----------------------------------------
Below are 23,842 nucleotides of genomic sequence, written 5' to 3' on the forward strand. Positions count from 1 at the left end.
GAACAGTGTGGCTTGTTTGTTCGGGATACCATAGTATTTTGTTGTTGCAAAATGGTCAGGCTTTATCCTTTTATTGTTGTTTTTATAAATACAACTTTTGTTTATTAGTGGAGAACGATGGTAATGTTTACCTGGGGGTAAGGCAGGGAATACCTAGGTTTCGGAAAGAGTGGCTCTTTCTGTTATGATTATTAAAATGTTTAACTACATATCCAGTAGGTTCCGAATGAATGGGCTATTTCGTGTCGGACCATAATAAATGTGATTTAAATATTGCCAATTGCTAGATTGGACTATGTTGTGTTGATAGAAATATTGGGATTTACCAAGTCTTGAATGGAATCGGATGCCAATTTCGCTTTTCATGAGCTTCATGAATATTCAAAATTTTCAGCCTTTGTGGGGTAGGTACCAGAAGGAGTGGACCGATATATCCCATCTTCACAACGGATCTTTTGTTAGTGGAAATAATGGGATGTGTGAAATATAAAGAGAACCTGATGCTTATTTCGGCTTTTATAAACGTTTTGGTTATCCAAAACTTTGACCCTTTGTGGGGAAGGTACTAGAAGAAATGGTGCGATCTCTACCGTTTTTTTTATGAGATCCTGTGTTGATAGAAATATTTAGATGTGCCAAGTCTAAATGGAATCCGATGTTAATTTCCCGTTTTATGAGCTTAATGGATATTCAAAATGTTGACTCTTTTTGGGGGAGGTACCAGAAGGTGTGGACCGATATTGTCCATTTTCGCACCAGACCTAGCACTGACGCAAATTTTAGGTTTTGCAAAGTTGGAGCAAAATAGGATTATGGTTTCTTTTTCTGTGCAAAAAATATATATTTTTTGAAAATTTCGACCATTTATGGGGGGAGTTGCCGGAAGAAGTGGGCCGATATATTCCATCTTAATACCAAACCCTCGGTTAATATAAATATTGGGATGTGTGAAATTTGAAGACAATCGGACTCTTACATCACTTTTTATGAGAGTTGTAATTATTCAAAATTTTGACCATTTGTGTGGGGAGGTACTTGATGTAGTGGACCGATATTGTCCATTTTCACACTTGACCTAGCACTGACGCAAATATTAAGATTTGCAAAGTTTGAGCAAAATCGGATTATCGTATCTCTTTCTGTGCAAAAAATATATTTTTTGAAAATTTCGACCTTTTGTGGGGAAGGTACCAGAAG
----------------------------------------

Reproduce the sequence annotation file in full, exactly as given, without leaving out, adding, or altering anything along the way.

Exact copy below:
Below are 23,842 nucleotides of genomic sequence, written 5' to 3' on the forward strand. Positions count from 1 at the left end.
GAACAGTGTGGCTTGTTTGTTCGGGATACCATAGTATTTTGTTGTTGCAAAATGGTCAGGCTTTATCCTTTTATTGTTGTTTTTATAAATACAACTTTTGTTTATTAGTGGAGAACGATGGTAATGTTTACCTGGGGGTAAGGCAGGGAATACCTAGGTTTCGGAAAGAGTGGCTCTTTCTGTTATGATTATTAAAATGTTTAACTACATATCCAGTAGGTTCCGAATGAATGGGCTATTTCGTGTCGGACCATAATAAATGTGATTTAAATATTGCCAATTGCTAGATTGGACTATGTTGTGTTGATAGAAATATTGGGATTTACCAAGTCTTGAATGGAATCGGATGCCAATTTCGCTTTTCATGAGCTTCATGAATATTCAAAATTTTCAGCCTTTGTGGGGTAGGTACCAGAAGGAGTGGACCGATATATCCCATCTTCACAACGGATCTTTTGTTAGTGGAAATAATGGGATGTGTGAAATATAAAGAGAACCTGATGCTTATTTCGGCTTTTATAAACGTTTTGGTTATCCAAAACTTTGACCCTTTGTGGGGAAGGTACTAGAAGAAATGGTGCGATCTCTACCGTTTTTTTTATGAGATCCTGTGTTGATAGAAATATTTAGATGTGCCAAGTCTAAATGGAATCCGATGTTAATTTCCCGTTTTATGAGCTTAATGGATATTCAAAATGTTGACTCTTTTTGGGGGAGGTACCAGAAGGTGTGGACCGATATTGTCCATTTTCGCACCAGACCTAGCACTGACGCAAATTTTAGGTTTTGCAAAGTTGGAGCAAAATAGGATTATGGTTTCTTTTTCTGTGCAAAAAATATATATTTTTTGAAAATTTCGACCATTTATGGGGGGAGTTGCCGGAAGAAGTGGGCCGATATATTCCATCTTAATACCAAACCCTCGGTTAATATAAATATTGGGATGTGTGAAATTTGAAGACAATCGGACTCTTACATCACTTTTTATGAGAGTTGTAATTATTCAAAATTTTGACCATTTGTGTGGGGAGGTACTTGATGTAGTGGACCGATATTGTCCATTTTCACACTTGACCTAGCACTGACGCAAATATTAAGATTTGCAAAGTTTGAGCAAAATCGGATTATCGTATCTCTTTCTGTGCAAAAAATATATTTTTTGAAAATTTCGACCTTTTGTGGGGAAGGTACCAGAAG